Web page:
Halfway through his four-year term, Ishihara’s record is mixed. He hasn’t evicted any GIs and His Tibetan Holiness decided not to drop by after all. But as Sakurai and his team document in detail, Ishihara has made a number of unconventional policy moves that were loathed by big business and the bureaucrats but cheered by the electorate. Last fall, he announced a plan to ban all diesel-powered vehicles — virtually all trucks — from the streets of Tokyo unless they were fitted with filters to reduce their emissions of soot. Both truck makers and the trucking industry protested vigorously that doing so would be enormously expensive and perhaps technologically impossible. However, Ishihara held firm and set a 2005 deadline for enforcement. As if by magic, the auto industry produced a plan to develop cleaner vehicles in time.

Last February, he stunned the country by announcing that his municipal government planned to tax big banks on their operating incomes. Financial institutions had been avoiding tax payments to the city by taking credit for huge bad-loan write-offs that allowed them to report net losses. Though the banks are suing Tokyo on the grounds that the new tax violates the constitution’s guarantee of equality under the law, the measure has been extremely popular with ordinary people, whose taxes — in the trillions of yen — have been used to bail the banks out of their bad-loan crisis. Now other municipalities, and even the central government, are considering similar measures.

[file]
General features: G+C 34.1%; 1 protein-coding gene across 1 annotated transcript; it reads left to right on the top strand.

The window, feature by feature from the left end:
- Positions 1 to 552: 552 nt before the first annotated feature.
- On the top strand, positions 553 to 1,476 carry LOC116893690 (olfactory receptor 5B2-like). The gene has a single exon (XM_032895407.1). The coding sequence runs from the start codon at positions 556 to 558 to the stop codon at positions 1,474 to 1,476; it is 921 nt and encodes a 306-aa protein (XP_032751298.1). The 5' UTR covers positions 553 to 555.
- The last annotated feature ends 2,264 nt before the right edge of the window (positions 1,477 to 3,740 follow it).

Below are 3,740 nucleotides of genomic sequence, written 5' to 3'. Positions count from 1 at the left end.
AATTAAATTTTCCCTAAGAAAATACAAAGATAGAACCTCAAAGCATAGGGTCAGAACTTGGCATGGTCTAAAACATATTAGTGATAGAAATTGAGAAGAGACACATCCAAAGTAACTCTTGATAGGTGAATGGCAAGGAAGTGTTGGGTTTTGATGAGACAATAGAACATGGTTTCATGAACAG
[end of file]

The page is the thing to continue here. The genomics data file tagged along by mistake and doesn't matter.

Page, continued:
In both cases, Ishihara has certainly helped to "change Japan by changing Tokyo" and has been much more effective than, say, conservative Austrian politician Jörg Haider at using his provincial governorship. Like Haider, Ishihara already has a significant following in national politics. One fervent fan is Shizuka Kamei, the current policy chief of the ruling Liberal Democratic Party (LDP), of which Ishihara’s 43-year-old son Nobuteru is an influential member. In fact, every time discord rumbles through the LDP, there is talk of Ishihara and his supporters forming an "Ishihara Party." Ishihara has also made cunning use of his popularity to diminish Japan’s "military allergy," a condition that manifests itself not just in public support for Japan’s "no-war" constitution but in a low public regard for the armed forces in general. He asked the navy to send a half-dozen warships to help evacuate the residents of Miyakejima, an island 120 miles south of Tokyo, after a volcano eruption there last summer. Last September, Ishihara mobilized 7,100 troops, along with 18,000 rescue workers, for the largest earthquake drill Tokyo has ever staged. He took visible pleasure in personally cheering soldiers in green fatigues performing "rescues" on city streets — and in "securing" transportation by taking control of buses and subways. In an episode again reminiscent of Haider, Ishihara had lectured the Tokyo garrison that one of its most important tasks in a disaster would be to protect the city from an uprising of resident "third country nationals," a derogatory term used to describe Koreans and Chinese.

Sakurai and his team often marvel at Ishihara’s selective use of the media to maximum advantage in selling his agenda. They are also in awe of his leadership skills and creativity. But his total lack of humility and his general intolerance make him a potentially dangerous figure for Japan, the book argues. The real danger is that the Japanese people, tired of indecisive, nebbishy, and often corrupt politicians, may at some point decide they need a strong leader like Ishihara in order to feel good again about their country.